One of my favorite memories involves swimming the 400 IM early in the season my freshman year. Usually the men and women swam in their own heats, but to save time, the men and women of Oswego ended up swimming in the same heat. My strength in the IM was the back 200 of the event (breaststroke and freestyle). The race started in usual fashion for me, lagging behind after the first leg, coming in dead last after the 100 yards of fly. I began to catch up to the field in the backstroke and pull ahead of all the females in the heat. When it came to the breaststroke leg of the race, I was set on catching up to my male teammates. One of the men from Oswego was very strong in the first 200 yards; a chance to catch him was nearly impossible at that point of the race. The other male swimmer knew me from club swimming and was aware of what I was doing. He was prepared for me to make a move and swam the race so I could catch him, but not beat him at end of the race. The third male swimmer was not aware of this, allowing me to catch him in the breaststroke and pass by him during the freestyle leg, leading me to finish before him. He was a good sport about me beating him that day but he was not going to let that happen again. From that day on, he beat me in every IM race and every IM set in practice. We grew into great training partners and great friends. The men’s and women’s team acted very much as one, always motivating and encouraging for success, despite gender.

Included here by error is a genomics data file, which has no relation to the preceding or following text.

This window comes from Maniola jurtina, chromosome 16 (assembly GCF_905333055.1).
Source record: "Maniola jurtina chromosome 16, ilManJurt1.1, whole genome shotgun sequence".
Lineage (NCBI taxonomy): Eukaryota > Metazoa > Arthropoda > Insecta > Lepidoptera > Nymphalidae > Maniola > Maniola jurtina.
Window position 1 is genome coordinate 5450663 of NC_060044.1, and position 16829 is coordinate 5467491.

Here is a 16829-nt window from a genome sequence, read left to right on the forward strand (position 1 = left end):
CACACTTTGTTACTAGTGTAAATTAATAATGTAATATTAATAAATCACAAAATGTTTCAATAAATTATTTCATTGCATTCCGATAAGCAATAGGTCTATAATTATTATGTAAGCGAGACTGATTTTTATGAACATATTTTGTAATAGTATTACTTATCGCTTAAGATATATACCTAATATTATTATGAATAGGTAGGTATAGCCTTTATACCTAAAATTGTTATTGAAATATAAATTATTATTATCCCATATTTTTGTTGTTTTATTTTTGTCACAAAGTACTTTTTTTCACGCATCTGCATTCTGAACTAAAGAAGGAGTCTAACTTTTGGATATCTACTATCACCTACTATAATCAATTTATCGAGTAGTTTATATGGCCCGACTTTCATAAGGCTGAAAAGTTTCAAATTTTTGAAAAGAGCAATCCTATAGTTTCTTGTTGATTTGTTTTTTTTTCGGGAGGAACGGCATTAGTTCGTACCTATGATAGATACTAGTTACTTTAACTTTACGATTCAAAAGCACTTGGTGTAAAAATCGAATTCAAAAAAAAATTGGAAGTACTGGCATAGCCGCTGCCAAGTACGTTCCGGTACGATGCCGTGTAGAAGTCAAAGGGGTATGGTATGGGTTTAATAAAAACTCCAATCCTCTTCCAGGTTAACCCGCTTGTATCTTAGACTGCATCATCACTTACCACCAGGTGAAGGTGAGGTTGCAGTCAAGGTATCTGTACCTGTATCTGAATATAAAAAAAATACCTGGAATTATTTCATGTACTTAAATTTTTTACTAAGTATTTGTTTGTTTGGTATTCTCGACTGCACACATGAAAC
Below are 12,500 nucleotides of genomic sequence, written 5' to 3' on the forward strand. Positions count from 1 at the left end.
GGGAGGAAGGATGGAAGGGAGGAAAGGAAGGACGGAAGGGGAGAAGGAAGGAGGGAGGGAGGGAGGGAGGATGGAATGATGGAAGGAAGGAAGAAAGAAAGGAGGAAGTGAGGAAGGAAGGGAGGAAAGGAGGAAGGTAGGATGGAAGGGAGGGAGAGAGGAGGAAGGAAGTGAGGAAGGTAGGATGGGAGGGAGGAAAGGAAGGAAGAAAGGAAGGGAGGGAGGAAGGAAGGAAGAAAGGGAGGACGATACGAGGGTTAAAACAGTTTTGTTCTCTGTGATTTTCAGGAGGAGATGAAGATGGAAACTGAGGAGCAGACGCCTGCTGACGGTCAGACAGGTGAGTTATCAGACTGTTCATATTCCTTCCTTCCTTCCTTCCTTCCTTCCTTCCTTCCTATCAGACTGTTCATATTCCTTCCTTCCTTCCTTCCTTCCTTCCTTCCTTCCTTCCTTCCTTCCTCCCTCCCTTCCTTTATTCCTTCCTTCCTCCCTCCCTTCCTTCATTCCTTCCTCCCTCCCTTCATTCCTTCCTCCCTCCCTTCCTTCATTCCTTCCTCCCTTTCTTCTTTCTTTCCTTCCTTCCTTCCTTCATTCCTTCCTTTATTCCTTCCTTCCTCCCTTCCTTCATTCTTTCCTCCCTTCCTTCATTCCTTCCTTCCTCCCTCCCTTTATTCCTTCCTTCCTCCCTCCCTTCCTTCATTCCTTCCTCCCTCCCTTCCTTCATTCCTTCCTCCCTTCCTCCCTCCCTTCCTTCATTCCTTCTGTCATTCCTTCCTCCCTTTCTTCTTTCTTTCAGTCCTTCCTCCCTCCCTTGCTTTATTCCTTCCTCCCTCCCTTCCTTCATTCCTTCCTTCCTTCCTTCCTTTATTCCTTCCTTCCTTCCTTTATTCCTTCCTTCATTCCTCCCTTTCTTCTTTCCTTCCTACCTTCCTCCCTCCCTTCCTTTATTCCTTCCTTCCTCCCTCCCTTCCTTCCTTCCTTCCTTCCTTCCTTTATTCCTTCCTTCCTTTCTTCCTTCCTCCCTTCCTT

I took this team atmosphere, which I learned from Oswego, and carried it into my daily coaching life here at EIU. The men’s and women’s teams sometimes combine practices and work together as a unit to make each other better.

When did you decide to transition your love for the sport into coaching?
I was fortunate that I had the opportunity to help coach at the Chenango Aquatics while still in high school and as part of the team. During college, I helped coach the local club team in Oswego, and in the summer helped coach CAGO. I loved being on deck as well as being in the water.